FBI Assistant Director Michael McGarrity testifies about domestic terrorism to the House Homeland Security Committee, May 8, 2019.
The FBI is currently investigating nearly 850 people across the United States as possible domestic terrorists, and the number of cases targeting white supremacists, white nationalists and other racially-motivated extremists has jumped in the past six months, federal law enforcement officials said Wednesday.
“In fact, there have been more arrests and deaths in the United States caused by domestic terrorists than international terrorists in recent years,” the head of the FBI’s counterterrorism division, Assistant Director Michael McGarrity, told a House panel Wednesday.
He warned that hatred and extremist ideology are increasingly being spread online, and “that mobilization to violence is much quicker” than it used to be. McGarrity emphasized that “domestic terrorism” — often rooted in racially-motivated extremism, anti-government extremism or environmental extremism — is different than “homegrown” terrorism, which is inspired by international terrorist groups like ISIS and Al Qaeda.
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A woman leaves flowers on a growing memorial across the street from the Chabad of Poway synagogue in Poway, Calif., April 29, 2019, following a shooting. (Greg Bull/AP
Less than two weeks ago, a 19-year-old California man allegedly launched a deadly attack on a synagogue outside San Diego, and authorities suspect he left behind a message online touting white supremacy and anti-semitism. Months earlier, another assault on a synagogue in Pittsburgh left 11 people dead, and it was allegedly launched by another extremist believed to have been radicalized online.
A Department of Motor Vehicles ID picture of Robert Bowers, the suspect of the attack at the Tree of Life synagogue in Pittsburgh. (AFP/Getty Images)
“You can go on the internet and find content that justifies what you want to do,” McGarrity noted during testimony to the House Homeland Security Committee.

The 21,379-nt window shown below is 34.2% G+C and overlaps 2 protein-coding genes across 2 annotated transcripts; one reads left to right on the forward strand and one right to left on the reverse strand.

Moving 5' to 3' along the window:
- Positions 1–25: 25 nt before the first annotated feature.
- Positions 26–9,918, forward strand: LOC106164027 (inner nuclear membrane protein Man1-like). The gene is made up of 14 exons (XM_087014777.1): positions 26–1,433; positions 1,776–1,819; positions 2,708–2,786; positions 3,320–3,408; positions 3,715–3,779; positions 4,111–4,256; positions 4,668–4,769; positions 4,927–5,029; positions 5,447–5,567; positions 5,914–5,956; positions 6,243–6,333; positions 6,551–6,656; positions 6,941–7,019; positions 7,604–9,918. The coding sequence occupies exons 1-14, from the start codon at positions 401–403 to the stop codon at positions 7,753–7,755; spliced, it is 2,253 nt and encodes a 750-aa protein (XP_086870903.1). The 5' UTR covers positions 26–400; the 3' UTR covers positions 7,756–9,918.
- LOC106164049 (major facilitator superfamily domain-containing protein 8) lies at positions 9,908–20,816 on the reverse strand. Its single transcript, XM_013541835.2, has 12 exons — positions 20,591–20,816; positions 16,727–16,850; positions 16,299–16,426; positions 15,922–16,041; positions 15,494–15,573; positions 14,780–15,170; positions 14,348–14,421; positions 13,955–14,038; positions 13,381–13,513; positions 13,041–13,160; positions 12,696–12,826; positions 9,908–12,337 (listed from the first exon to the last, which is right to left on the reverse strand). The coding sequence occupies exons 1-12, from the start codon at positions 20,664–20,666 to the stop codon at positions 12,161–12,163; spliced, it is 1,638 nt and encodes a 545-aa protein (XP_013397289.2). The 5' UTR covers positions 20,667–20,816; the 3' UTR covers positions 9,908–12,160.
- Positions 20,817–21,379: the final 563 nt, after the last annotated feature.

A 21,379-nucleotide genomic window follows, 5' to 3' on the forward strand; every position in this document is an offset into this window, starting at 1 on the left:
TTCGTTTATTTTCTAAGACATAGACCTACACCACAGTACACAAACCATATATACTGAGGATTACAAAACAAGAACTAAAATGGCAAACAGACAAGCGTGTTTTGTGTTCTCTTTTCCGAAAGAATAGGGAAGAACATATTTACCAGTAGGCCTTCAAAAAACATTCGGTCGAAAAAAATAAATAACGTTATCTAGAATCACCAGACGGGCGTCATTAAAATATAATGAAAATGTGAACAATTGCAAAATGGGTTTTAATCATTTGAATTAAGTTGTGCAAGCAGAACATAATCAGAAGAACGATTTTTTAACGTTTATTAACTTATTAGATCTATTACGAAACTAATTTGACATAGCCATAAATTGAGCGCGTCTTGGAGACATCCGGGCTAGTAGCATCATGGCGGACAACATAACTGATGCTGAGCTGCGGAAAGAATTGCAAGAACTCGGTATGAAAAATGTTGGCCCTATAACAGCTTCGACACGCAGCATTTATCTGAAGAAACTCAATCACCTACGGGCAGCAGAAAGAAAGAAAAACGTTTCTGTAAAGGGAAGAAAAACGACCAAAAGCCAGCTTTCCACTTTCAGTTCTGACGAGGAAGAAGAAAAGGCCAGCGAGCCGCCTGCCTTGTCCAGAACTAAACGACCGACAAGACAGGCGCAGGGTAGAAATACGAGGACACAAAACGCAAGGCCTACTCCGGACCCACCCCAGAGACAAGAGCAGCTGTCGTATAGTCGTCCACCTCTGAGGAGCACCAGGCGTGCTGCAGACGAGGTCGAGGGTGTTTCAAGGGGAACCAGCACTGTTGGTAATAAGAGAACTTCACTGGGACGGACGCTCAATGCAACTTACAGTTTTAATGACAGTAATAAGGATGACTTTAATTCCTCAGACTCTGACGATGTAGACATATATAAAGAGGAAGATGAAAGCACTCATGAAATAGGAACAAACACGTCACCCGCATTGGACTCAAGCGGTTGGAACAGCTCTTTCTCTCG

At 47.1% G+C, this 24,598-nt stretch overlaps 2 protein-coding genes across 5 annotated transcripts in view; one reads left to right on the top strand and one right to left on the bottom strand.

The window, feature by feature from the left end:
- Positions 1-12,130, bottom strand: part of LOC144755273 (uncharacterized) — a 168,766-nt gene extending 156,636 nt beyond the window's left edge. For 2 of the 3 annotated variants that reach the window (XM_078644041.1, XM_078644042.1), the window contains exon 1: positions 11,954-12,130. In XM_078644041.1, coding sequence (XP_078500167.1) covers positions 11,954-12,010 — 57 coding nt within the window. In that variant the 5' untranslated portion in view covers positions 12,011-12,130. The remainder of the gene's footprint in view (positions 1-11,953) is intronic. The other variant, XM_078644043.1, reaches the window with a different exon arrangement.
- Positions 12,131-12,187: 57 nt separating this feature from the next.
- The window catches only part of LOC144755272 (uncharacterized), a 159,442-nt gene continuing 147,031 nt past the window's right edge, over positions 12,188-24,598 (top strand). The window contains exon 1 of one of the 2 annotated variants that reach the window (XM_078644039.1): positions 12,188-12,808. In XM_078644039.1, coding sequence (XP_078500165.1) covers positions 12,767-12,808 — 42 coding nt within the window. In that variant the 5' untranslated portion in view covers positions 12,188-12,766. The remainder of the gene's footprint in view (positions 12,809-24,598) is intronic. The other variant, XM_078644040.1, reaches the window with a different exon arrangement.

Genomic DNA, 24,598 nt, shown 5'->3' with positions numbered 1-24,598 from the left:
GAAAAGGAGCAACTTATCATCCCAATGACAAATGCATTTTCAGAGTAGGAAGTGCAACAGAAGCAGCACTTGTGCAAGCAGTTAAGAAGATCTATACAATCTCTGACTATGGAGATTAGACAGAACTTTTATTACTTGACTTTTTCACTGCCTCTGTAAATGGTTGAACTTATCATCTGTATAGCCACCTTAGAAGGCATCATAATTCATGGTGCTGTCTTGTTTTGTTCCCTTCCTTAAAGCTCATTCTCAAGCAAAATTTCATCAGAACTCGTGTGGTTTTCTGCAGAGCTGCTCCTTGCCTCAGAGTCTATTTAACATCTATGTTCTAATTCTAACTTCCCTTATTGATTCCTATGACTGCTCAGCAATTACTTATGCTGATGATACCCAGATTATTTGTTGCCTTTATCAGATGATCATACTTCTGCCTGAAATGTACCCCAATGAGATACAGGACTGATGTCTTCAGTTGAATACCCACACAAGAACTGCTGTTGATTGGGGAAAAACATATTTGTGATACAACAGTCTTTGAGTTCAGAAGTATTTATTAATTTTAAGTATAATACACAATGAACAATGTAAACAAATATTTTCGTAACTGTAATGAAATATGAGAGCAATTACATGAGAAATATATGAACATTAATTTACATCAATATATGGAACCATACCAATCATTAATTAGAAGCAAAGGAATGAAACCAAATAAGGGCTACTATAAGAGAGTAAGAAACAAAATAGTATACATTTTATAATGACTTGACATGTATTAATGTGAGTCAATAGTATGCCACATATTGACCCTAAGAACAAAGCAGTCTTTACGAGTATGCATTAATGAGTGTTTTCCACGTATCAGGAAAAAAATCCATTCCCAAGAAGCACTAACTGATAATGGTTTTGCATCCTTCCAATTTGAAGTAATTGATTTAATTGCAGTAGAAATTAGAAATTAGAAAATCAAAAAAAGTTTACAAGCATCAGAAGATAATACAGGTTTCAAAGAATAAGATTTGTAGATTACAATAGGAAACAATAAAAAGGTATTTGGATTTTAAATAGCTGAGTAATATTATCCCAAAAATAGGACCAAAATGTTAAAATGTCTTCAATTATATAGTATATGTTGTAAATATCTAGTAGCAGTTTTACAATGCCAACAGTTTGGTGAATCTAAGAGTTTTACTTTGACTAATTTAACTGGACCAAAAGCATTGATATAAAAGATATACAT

Nevertheless, U.S. authorities are seeing “a tide change” in many social media companies starting to police their own content, according to McGarrity.
He said that of the 850 domestic terrorism investigations currently underway inside the United States, about 40 percent target subjects who adhere to racist ideologies, and “a significant majority” of them are white nationalists or white supremacists. The vast majority of the other cases involve subjects who promote anti-government or anti-authority sentiments, McGarrity testified.
He also told lawmakers that the number of current domestic terrorism investigations is actually down from six months ago, McGarrity said. And in September 2017, FBI Director Chris Wray testified that — at that time — the FBI was conducting about 1,000 domestic terrorism investigations.
But on Wednesday, a federal law enforcement official told ABC News that — even though the overall number of domestic terrorism investigations has dropped in the past six months — the number of domestic terrorism investigations targeting white supremacists, white nationalists and other racially-motivated individuals has actually gone up in the same time period.
During his House testimony, McGarrity said “the velocity” of domestic terrorism cases “is much quicker than it’s ever been.” Like ISIS-inspired terrorists, domestic terrorists are being radicalized much faster than ever before thanks to the internet, and that makes it much harder for authorities to detect them, McGarrity said.
McGarrity said the “most deadly” domestic terrorism threat facing the country is “the lone offender who self-radicalized online [and] who has access to a weapon.”
However, McGarrity said, “We are seeing a tide change in social media companies being more proactive, policing their own.”
A senior official from the Department of Homeland Security’s Office of Intelligence and Analysis, Brian Murphy, seemed to agree, saying, “We are making strides, and we would like to keep making strides.”
But Murphy indicated that not all social media companies are as willing to police their own content as some of their competitors.
Mike Levine, ABC News,